Retail Drinks releases online alcohol sale research

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A groundbreaking report released today by Frontier Economics and commissioned by Retail Drinks Australia (Retail Drinks) has dispelled common misconceptions surrounding consumer behaviour in the Australian online liquor market.

Based on millions of real time transactions from retailers, marketplaces and delivery partners nationwide, the Online alcohol sales and delivery in Australia report provides new insights into how consumers utilise online platforms to purchase liquor.

“The report is the first of its kind, using retailers’ actual data to provide the most comprehensive view of the online alcohol delivery market in Australia,” Retail Drinks CEO Michael Waters said.

“There is a growing misperception that online purchasing is fuelling a generation of tech-savvy liquor consuming millennials. However, this report debunks such myths with empirical evidence.

“Rather than relying on extrapolations from anecdotes or sample surveys, this exhaustive research reveals that consumers only use online purchase and delivery a couple of times a year, the vast majority are comfortable receiving their products in the days after placing their orders, and it is most used by people aged over 35.

“Nationwide data shows that most people still prefer the traditional in-store experience, with online purchases representing just 13% of all retail liquor transactions, though there are signs of growth.

“In addition, the findings reveal that the primary users of online liquor websites tend to be older individuals. The 36 to 45 and 46 to 55 year age groups are the most frequent users, also displaying a higher spending propensity.

“Moreover, these individuals predominately reside in inner-city urban areas of major metropolitans rather than rural regions.

“The report also dispels the notion that online orders are mostly made by heavily intoxicated individuals with a desire to continue consuming immediately.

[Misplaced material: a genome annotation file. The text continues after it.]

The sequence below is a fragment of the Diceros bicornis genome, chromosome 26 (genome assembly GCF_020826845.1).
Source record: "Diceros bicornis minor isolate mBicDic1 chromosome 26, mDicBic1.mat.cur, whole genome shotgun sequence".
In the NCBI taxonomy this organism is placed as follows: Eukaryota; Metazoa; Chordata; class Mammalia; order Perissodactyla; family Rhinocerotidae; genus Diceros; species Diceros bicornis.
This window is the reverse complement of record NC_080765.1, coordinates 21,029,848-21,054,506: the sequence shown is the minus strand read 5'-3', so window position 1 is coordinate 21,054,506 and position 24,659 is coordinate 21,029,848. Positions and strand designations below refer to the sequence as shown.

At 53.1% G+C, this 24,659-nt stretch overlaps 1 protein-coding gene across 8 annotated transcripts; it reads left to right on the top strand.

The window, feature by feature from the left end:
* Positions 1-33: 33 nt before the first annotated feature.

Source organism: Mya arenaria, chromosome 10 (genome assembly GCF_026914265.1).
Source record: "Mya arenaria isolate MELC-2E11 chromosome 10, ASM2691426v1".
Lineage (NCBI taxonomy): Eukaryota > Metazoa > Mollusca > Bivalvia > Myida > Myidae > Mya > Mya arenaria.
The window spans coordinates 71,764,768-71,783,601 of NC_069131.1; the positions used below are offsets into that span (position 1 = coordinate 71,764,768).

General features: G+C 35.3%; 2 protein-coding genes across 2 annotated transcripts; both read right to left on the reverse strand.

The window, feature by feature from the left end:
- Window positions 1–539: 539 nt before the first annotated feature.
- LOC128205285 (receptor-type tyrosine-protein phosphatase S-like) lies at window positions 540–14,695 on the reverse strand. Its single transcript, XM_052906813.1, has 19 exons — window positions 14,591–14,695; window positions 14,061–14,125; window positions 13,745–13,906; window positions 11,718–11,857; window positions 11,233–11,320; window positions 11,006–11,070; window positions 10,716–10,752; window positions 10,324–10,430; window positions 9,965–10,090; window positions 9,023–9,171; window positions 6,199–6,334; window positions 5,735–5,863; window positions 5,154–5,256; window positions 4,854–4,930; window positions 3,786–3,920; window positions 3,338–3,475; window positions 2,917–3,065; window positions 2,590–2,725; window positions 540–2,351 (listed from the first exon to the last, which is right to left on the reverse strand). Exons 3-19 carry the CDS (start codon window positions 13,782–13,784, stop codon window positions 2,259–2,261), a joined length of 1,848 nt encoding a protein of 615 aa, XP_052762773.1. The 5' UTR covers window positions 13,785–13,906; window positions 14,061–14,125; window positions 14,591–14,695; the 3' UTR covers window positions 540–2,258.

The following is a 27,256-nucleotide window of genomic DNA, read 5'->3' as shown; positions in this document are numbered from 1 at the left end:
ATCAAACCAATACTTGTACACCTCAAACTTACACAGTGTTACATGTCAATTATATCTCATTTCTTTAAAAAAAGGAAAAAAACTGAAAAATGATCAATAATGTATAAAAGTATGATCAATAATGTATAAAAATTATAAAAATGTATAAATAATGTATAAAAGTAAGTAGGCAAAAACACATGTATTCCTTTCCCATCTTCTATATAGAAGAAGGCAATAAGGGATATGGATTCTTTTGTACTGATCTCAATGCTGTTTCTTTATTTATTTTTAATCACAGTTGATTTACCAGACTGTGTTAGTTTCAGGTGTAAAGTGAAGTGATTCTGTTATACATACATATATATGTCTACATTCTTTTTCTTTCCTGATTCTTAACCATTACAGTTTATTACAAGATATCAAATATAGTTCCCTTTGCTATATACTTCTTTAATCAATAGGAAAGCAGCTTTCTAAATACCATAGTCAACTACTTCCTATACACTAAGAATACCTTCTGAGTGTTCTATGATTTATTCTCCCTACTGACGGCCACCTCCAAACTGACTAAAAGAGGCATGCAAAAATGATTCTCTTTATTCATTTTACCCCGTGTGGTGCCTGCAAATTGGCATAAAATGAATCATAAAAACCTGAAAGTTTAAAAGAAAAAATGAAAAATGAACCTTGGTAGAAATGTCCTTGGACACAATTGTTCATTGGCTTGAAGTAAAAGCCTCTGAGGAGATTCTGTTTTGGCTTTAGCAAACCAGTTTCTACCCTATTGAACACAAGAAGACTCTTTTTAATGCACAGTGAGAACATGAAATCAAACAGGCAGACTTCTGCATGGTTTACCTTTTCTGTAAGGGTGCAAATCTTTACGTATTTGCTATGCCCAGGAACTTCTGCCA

“Contrary to popular belief, most people place online orders around dinner time regardless of whether they request same day delivery or delivery at a later date, with 65% requesting a different day.

Mr Waters also said the report invalidates the claim that online delivery leads to easier underage access to alcohol.

“The findings indicate that postcodes with higher concentrations of 16 and 17 year olds do not experience increased online sales. On the contrary, they tend to have fewer online sales.

“It’s clear our Online Code of Conduct is working. Introduced in 2019, it requires delivery drivers to have RSA qualifications, implements age verification procedures, bans same day unattended deliveries, and blocks out times for deliveries, to name just a few of the rules placed on signatories to the Code,” Mr Waters said.

Access the summary report.

Key findings from the report include:

  • In 2021-22, total online alcohol sales accounted for 13% of total retail liquor sales;
  • The vast majority of online alcohol sales (65%) are not purchased for delivery on the same day;
  • Same day alcohol deliveries are significantly lower in value;
  • Online purchases for express delivery (within 2 hours) account for less than 22% of sales, with less than 8% of this delivered within 30 minutes;
  • Customers order infrequently, with the median customer ordering just once or twice a year;
  • Same day alcohol deliveries are concentrated in the late afternoon/early evening hours (peaking at 6pm to 7pm), and this varies little by day of the week;
  • There is little impact of time between order and delivery, and the delivery times of order, which goes against the idea that same day deliveries are used to extend drinking sessions;
  • Most online customers purchasing alcohol for delivery are aged 35 years and over;
  • Younger customers spend less per order and purchase fewer drinks per order;
  • Same day delivery customers are concentrated in high-income inner-city areas, and primarily in the state capitals;
  • Beer and cider account for the largest share of total delivered online sales (41%), and wine accounts for the largest share of same day delivered sales (35%);
  • Ready-to-drink spirits account for the smallest share of total delivered online sales, whether same day (11%) or non-same day (7%);
  • Postcodes with higher shares of 16–17 year olds do not have higher online sales, which does not support the hypothesis that online alcohol sales and deliveries increase accessibility for underage drinkers; and
  • Delivery and industry compliance data indicates that checks are undertaken for age and intoxication and orders are refused on this basis.
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